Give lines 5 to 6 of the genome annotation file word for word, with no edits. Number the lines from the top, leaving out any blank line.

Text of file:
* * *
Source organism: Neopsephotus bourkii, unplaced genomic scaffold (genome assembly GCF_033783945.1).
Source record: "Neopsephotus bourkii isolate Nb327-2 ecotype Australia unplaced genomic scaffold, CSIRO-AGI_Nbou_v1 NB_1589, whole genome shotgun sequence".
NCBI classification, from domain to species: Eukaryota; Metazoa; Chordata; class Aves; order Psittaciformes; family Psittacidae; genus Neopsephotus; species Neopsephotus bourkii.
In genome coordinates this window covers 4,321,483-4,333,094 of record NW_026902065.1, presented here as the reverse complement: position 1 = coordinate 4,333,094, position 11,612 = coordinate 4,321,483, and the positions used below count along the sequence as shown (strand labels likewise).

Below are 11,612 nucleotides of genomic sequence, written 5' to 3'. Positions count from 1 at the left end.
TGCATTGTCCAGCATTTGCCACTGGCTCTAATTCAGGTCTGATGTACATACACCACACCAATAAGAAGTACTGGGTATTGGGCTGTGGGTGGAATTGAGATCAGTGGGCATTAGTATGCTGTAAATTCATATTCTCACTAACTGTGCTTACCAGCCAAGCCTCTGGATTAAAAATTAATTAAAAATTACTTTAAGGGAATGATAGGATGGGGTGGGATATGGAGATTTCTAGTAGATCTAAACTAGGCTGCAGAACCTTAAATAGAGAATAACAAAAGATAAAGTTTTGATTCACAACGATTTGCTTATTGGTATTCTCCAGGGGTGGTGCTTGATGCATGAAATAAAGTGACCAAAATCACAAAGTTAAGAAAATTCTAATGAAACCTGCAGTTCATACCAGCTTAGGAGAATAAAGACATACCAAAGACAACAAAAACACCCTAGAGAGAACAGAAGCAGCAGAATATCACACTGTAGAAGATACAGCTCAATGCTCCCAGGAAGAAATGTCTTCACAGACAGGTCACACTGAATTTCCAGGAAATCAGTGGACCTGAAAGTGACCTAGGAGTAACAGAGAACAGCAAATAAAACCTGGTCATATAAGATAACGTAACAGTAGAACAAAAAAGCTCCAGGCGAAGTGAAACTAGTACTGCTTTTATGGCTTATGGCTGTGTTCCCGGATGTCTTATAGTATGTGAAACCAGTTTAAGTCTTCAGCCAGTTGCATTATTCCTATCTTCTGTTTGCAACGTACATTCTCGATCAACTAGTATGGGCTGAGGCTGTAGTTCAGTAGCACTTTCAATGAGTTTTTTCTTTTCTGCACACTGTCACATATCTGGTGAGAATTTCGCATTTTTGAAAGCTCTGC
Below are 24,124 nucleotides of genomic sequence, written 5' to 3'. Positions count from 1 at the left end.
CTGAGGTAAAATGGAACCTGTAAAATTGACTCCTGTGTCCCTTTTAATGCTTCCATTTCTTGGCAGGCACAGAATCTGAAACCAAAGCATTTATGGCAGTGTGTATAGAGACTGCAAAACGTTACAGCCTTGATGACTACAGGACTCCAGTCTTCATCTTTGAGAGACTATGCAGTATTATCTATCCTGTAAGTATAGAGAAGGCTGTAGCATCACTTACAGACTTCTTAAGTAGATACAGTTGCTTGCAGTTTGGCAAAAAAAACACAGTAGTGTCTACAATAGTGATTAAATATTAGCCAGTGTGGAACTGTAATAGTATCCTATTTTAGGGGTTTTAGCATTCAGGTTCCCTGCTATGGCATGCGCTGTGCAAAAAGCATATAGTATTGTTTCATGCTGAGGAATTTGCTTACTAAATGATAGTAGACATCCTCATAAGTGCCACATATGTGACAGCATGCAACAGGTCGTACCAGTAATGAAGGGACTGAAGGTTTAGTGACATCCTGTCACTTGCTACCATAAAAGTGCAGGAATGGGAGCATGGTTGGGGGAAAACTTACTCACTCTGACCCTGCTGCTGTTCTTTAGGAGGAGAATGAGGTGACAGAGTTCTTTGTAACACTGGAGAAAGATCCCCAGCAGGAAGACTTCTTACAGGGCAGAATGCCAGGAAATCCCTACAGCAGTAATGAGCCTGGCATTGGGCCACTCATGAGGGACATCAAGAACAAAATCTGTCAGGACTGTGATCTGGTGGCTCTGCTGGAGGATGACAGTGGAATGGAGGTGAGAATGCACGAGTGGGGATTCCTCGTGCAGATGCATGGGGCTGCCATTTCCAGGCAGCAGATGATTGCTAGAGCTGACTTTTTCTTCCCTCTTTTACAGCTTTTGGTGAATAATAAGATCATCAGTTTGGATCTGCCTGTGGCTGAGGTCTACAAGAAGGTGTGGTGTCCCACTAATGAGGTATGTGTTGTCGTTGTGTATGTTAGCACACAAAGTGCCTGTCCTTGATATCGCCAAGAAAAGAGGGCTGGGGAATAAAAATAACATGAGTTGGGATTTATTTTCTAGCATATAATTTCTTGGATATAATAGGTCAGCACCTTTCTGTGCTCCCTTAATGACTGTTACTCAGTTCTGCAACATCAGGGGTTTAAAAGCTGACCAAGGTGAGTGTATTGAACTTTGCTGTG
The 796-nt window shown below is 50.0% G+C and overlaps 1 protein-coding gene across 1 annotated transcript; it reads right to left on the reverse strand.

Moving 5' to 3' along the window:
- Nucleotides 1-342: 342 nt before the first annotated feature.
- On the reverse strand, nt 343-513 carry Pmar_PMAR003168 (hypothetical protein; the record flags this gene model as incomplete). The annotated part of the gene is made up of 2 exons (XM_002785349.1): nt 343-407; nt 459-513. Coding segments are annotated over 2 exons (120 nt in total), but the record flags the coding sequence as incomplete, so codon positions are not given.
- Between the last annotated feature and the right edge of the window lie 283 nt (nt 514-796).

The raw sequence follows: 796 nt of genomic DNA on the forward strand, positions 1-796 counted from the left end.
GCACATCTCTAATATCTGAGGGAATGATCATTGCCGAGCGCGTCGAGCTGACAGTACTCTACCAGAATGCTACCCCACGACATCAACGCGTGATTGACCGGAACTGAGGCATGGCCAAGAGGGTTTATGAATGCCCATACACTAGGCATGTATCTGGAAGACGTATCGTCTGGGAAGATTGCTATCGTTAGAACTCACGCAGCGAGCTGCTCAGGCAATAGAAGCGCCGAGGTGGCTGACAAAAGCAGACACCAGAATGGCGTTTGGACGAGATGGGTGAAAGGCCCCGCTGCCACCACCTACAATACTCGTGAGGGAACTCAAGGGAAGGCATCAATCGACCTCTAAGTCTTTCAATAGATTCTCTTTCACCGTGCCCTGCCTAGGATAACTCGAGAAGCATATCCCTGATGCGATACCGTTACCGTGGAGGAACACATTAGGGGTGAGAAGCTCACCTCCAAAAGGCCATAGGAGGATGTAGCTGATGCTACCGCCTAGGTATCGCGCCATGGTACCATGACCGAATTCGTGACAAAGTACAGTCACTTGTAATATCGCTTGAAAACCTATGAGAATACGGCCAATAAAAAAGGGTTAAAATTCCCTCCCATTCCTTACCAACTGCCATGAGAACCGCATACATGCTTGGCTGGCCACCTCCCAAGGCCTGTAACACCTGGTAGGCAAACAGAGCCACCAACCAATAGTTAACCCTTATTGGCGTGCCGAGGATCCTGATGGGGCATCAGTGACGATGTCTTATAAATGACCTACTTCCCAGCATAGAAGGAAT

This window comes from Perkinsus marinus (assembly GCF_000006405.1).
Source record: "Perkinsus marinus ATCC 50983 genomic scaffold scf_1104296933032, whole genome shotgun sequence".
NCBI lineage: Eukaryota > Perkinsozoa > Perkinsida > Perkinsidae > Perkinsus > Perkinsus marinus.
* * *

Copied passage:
Below are 11,612 nucleotides of genomic sequence, written 5' to 3'. Positions count from 1 at the left end.
TGCATTGTCCAGCATTTGCCACTGGCTCTAATTCAGGTCTGATGTACATACACCACACCAATAAGAAGTACTGGGTATTGGGCTGTGGGTGGAATTGAGATCAGTGGGCATTAGTATGCTGTAAATTCATATTCTCACTAACTGTGCTTACCAGCCAAGCCTCTGGATTAAAAATTAATTAAAAATTACTTTAAGGGAATGATAGGATGGGGTGGGATATGGAGATTTCTAGTAGATCTAAACTAGGCTGCAGAACCTTAAATAGAGAATAACAAAAGATAAAGTTTTGATTCACAACGATTTGCTTATTGGTATTCTCCAGGGGTGGTGCTTGATGCATGAAATAAAGTGACCAAAATCACAAAGTTAAGAAAATTCTAATGAAACCTGCAGTTCATACCAGCTTAGGAGAATAAAGACATACCAAAGACAACAAAAACACCCTAGAGAGAACAGAAGCAGCAGAATATCACACTGTAGAAGATACAGCTCAATGCTCCCAGGAAGAAATGTCTTCACAGACAGGTCACACTGAATTTCCAGGAAATCAGTGGACCTGAAAGTGACCTAGGAGTAACAGAGAACAGCAAATAAAACCTGGTCATATAAGATAACGTAACAGTAGAACAAAAAAGCTCCAGGCGAAGTGAAACTAGTACTGCTTTTATGGCTTATGGCTGTGTTCCCGGATGTCTTATAGTATGTGAAACCAGTTTAAGTCTTCAGCCAGTTGCATTATTCCTATCTTCTGTTTGCAACGTACATTCTCGATCAACTAGTATGGGCTGAGGCTGTAGTTCAGTAGCACTTTCAATGAGTTTTTTCTTTTCTGCACACTGTCACATATCTGGTGAGAATTTCGCATTTTTGAAAGCTCTGC